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FROM: Social Security Disability Help
Applying for Social Security Disability Benefits with Multiple Sclerosis
If you suffer from multiple sclerosis (MS) in any of its forms, you may be able to get disability benefits, if your condition has progressed to the point that it prevents you from working for a year or longer.
The Social Security Administration (SSA) has two disability programs for which you may be eligible:
- Social Security Disability Insurance (SSDI) – which is a program for disabled workers, and under certain circumstances, their dependents. This program requires you have sufficient work history to have accumulated work credits. It also requires you do not earn more than a pre-defined “substantial” income each month.
- Supplemental Security Income (SSI) – which is a program under which children and adults with limited financial resources, including income and assets, can receive disability benefits, even without any work history.
To learn more about the specific requirements for SSDI and SSI, please visit: http://www.ssa.gov/disability/
To receive benefits through either disability program, you must meet the technical and medical eligibility criteria.
MS and Medical Eligibility for Benefits
As a progressive illness for which there is no cure, MS meets the basic medical eligibility criteria for disability benefits, but you must still show that your MS meets the severity level necessary to cause disability. In other words, you must prove through medical records that your MS prevents you from earning a living.
The SSA uses listings in the Blue Book to evaluate disability applications. These listings provide a base work for reviewing medical evidence. The MS Blue Book listing appears in section 11.09 and requires your medical records show at least one of the following:
- Pronounced and ongoing difficulty in controlling motor muscle movement
- Severe and persistent issues with vision and cognitive processes, including any of the following:
- Decrease in the visual field
- Memory issues
- Concentration problems
- Exertion-driven fatigue and loss of motor muscle control
For more information on applying for disability with Multiple Sclerosis, please visit: http://www.disability-benefits-help.org/disabling-conditions/multiple-sclerosis-and-social-security-disability
Qualifying without Meeting the Listing
Even if your MS does not meet the listing in Section 11.09, you can still potentially be found eligible for benefits, though in order to do so, you will likely need to go through appeals. To prove disability without meeting the listing, you must be able to show through your medical documentation and other records that your limitations are so severe that they prevent you from working.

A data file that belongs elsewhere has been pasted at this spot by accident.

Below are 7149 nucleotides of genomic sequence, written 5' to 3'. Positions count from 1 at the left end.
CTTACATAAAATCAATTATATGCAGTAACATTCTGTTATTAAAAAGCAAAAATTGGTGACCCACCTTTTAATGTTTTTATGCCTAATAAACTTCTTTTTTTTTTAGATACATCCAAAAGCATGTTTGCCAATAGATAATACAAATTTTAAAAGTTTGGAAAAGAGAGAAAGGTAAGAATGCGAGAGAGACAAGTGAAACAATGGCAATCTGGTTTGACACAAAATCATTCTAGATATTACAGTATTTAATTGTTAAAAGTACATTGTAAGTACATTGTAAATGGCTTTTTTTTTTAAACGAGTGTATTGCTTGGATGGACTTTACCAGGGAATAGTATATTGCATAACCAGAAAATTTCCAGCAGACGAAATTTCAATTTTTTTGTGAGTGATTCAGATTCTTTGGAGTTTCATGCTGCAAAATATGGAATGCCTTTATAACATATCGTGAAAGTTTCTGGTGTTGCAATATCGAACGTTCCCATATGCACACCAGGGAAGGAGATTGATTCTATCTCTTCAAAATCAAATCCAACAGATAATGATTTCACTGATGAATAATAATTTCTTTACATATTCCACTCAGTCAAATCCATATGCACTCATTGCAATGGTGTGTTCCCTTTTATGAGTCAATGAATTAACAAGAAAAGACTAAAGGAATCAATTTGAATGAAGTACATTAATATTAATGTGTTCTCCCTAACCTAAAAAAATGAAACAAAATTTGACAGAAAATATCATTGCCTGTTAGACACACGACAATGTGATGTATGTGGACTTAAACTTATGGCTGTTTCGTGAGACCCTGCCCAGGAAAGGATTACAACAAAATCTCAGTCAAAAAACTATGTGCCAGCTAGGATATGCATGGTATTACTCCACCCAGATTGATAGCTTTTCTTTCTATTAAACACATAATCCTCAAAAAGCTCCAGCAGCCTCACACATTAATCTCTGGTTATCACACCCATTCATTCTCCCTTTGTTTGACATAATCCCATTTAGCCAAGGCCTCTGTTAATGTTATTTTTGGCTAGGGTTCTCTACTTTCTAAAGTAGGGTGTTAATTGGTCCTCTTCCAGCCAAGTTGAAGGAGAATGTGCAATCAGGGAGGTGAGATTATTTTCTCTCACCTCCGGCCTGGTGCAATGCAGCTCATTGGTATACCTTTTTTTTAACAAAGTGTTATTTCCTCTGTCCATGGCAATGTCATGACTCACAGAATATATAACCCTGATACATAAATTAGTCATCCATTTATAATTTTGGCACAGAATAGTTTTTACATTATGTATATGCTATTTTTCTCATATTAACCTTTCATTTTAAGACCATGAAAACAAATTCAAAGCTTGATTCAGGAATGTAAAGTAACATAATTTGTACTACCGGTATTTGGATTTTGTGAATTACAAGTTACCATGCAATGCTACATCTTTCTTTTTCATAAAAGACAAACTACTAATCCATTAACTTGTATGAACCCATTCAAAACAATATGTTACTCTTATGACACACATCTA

To determine if you are eligible, the SSA will need to complete a Residual Functional Capacity (RFC) analysis which looks at your symptoms and everyday limitations, and the affect that these things have on your ability to perform daily functions, including typical job duties.
If your RFC analysis shows severe enough limitations to prevent employment, then the SSA will grant you benefits under a medical vocational allowance.
The Application Process and What to Expect
Collect as many of your medical records as possible before applying for benefits and provide those to the SSA at the time you apply. You can submit your application online and follow-up by providing your records to your local SSA office, or you can complete your application at the local office, with the assistance of an SSA representative. Just be sure to schedule an appointment to avoid delays and walk-ins are typically turned away, with an appointment date for when to return.
The application will require extensive information on not just your medical history, but also your:
- work history,
- activities of daily living,
- and financial situation.
The application is long and involved and the review and determination process is as well. You should be prepared to wait at least three to four months for an initial decision on your claim. You should also be prepared to file appeals, if you are denied. If your application is denied, you should strongly consider hiring a disability attorney or advocate to help you with you claim.
Article by Ram Meyyappan
Social Security Disability Help
THIS POST WAS WRITTEN BY RAM MEYYAPPAN ON BEHALF OF SOCIAL SECURITY DISABILITY HELP.
It is my hope to provide my readers with as many resources and as much information as I can. Although I have not had to entertain the idea of having to apply for either SSI or SSDI, I have heard many stories of frustration and desperation. If you ARE in need of help/assistance, PLEASE reach out to Ram via the blog:
OR For more information on applying for disability with Multiple Sclerosis, please visit: